Laws on freedom of information give people rights to request and receive information from government and other public authorities. There are laws of this sort in place in many countries around the world. In the UK these laws are contained in the Freedom of Information Act 2000 (FOIA 2000) which came into force in 2005. In addition the Environmental Information Regulations 2004, which broadly mirror FOIA 2000, deal specifically with requests for access to environmental information.
In general, FOIA 2000 gives any person the right to:
- (a) ask a public authority whether it holds information of a specified description, and
- (b) if it does, to have that information provided to them.
Following a request, a public authority must confirm or deny whether it holds information of the specified description, and (as applicable) provide the information. There are, however, a number of exemptions from these obligations. Some of these exemptions are ‘absolute’ exemptions, meaning that if they apply, the public authority neither has to confirm or deny whether it holds the information nor provide that information. For example, there are absolute exemptions for information supplied by or relating to specified organisations dealing with security matters (e.g. the National Crime Agency and the Secret Intelligence Service), and for information held by a public authority subject to an obligation of confidence owed to a third party.
Other exemptions are ‘qualified’ exemptions which may or may not excuse a public authority from its obligations to confirm or deny whether it holds the information and (if applicable) to provide the information. If the information requested falls within a qualified exemption, the public authority can only rely on that exemption if the public interest in upholding the exemption outweighs the public interest in disclosure of the information. The qualified exemptions cover, for example, information the disclosure of which would prejudice the commercial interests of a third party, national security, the defence of Britain, the economic interests of the UK or the financial interests of the UK Government or Welsh Government.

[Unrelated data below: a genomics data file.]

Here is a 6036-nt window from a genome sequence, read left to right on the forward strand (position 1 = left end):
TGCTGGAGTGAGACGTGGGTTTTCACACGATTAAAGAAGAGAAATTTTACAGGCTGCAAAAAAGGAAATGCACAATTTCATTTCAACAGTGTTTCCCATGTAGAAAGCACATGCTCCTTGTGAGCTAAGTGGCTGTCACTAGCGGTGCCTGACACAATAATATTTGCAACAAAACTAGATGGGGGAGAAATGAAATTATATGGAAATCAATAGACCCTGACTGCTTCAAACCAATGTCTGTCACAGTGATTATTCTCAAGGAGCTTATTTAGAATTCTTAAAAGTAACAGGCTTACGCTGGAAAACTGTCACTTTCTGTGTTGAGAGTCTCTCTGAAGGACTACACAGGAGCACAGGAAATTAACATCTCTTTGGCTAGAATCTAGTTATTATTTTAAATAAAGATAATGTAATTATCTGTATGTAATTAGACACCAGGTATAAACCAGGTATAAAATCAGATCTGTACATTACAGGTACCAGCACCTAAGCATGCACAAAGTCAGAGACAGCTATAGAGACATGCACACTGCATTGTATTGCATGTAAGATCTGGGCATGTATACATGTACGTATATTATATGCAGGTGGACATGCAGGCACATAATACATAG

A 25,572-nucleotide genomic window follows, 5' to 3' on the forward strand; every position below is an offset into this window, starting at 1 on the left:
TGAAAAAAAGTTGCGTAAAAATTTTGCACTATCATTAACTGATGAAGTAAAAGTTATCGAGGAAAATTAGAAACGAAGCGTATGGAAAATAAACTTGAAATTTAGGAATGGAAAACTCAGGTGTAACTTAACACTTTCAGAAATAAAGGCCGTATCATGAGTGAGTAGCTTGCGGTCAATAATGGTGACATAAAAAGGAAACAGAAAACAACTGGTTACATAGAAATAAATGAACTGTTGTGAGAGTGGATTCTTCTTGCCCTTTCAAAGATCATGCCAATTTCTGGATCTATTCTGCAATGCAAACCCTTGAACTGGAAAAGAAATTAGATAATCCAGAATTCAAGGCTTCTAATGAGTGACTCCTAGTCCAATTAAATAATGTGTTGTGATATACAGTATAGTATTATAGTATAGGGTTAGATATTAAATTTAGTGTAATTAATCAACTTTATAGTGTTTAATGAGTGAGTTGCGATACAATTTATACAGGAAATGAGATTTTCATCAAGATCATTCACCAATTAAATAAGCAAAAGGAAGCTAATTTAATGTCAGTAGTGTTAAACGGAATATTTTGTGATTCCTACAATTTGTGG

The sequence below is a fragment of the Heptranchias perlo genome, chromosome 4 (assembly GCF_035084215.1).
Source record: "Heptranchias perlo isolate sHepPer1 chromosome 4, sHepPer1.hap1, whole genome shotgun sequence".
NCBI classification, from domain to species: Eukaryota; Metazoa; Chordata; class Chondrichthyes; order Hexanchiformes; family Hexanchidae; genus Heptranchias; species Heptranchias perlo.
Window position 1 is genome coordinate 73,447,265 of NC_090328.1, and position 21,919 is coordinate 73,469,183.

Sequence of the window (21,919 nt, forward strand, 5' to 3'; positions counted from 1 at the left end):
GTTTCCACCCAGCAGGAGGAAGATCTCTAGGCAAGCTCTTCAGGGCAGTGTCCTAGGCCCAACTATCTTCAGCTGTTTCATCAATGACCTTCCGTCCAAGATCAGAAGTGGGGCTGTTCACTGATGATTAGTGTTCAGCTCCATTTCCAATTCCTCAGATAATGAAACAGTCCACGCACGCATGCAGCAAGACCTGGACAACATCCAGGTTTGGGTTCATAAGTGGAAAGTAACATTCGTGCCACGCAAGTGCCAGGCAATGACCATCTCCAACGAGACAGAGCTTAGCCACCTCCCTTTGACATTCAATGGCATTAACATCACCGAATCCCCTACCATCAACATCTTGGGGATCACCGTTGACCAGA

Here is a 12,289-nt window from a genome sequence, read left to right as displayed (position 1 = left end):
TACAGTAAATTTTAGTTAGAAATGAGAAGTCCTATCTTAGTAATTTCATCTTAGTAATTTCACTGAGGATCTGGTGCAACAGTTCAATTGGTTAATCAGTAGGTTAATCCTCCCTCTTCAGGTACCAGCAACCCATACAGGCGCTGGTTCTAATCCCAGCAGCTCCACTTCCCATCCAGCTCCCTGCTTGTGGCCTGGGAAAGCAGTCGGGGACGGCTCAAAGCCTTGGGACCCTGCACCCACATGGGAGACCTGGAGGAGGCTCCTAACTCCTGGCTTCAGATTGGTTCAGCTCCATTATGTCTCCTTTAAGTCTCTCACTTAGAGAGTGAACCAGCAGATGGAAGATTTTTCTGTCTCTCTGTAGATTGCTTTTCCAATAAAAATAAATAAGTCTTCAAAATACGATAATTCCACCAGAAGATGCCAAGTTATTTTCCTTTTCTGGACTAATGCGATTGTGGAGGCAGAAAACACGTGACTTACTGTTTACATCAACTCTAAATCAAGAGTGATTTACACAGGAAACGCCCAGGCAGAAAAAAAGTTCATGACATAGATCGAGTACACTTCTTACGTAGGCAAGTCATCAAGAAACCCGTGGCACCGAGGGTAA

For an exhaustive list of the exemptions, please see sections 21 to 44 of the Freedom of Information Act 2000.
FOIA 2000 applies to public authorities in England and Wales. Most of the public authorities which are covered are listed in Schedule 1 of that Act and they include UK government departments, Senedd Cymru and the Welsh Government, as well as many other public bodies including the police, NHS bodies, educational establishments and local authorities. Additional public bodies have been made subject to FOIA 2000 as a result of the Freedom of Information (Designation as Public Authorities) Order 2011. The Act also applies to companies which are in public ownership (in the sense of being owned by a public sector body, as opposed to being a public limited company).
As well as dealing with the mechanics of making and answering requests for information and the fees which may be charged, FOIA 2000 does various other things which promote freedom of information. These include placing duties on public authorities to run a publication scheme for making information available, and to give reasonable advice and assistance to a person who is seeking information, in accordance with the terms of a Code of Practice.
FOIA 2000 also created the office of Information Commissioner. If a public authority disputes its obligation to make information available, a complaint can be made to the Information Commissioner.
Further information about this area of the law can be found on the website of the Information Commissioner’s Office.